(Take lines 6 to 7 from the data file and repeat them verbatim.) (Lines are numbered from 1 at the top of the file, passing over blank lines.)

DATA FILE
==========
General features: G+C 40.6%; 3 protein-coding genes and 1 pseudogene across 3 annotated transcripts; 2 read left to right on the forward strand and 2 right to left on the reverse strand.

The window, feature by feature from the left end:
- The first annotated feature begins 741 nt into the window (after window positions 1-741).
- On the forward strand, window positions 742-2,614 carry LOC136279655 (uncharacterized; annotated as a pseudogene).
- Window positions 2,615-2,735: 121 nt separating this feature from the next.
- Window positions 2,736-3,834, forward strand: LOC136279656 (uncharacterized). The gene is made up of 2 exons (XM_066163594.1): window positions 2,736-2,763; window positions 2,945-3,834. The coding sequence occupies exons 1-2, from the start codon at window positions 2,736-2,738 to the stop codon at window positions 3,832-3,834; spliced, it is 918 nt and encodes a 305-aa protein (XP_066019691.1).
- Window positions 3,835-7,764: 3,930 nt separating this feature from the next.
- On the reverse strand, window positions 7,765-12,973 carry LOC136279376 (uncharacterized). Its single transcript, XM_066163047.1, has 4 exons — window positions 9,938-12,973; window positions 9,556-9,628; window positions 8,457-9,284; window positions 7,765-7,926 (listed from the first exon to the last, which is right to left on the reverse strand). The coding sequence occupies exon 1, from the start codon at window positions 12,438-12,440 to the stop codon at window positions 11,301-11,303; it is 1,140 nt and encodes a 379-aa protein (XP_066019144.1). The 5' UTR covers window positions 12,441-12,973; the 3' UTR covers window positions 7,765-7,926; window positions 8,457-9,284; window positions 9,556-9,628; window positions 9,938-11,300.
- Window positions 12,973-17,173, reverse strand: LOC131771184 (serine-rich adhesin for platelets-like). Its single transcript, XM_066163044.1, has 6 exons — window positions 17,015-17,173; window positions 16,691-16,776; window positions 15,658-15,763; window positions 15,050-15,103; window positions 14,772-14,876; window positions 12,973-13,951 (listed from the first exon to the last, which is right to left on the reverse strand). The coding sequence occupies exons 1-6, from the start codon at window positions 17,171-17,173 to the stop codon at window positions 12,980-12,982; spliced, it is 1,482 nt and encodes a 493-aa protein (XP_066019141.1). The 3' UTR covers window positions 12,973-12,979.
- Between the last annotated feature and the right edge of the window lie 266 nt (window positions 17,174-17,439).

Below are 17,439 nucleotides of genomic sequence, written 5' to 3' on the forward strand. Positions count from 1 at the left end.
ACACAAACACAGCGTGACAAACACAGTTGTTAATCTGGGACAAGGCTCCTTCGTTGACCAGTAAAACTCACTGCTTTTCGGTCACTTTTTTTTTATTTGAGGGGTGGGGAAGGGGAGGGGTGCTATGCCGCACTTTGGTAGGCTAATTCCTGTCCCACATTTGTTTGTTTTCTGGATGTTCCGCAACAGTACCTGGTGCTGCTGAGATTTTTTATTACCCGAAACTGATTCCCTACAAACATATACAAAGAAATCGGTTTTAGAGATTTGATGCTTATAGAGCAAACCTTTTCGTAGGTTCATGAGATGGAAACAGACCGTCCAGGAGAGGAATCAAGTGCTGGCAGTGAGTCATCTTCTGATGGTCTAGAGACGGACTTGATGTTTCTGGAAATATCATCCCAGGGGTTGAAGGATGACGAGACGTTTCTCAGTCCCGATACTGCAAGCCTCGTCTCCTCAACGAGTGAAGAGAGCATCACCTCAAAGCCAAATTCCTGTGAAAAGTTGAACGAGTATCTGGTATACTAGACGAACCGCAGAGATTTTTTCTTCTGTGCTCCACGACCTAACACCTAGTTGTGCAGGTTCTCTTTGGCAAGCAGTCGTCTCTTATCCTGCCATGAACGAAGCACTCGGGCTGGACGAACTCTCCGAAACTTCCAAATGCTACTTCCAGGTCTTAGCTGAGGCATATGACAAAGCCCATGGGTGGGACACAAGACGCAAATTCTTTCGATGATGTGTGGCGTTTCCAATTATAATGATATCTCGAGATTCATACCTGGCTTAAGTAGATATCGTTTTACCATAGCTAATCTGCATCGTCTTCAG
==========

- Window positions 2,736-3,834, forward strand: LOC136279656 (uncharacterized). The gene is made up of 2 exons (XM_066163594.1): window positions 2,736-2,763; window positions 2,945-3,834. The coding sequence occupies exons 1-2, from the start codon at window positions 2,736-2,738 to the stop codon at window positions 3,832-3,834; spliced, it is 918 nt and encodes a 305-aa protein (XP_066019691.1).
- Window positions 3,835-7,764: 3,930 nt separating this feature from the next.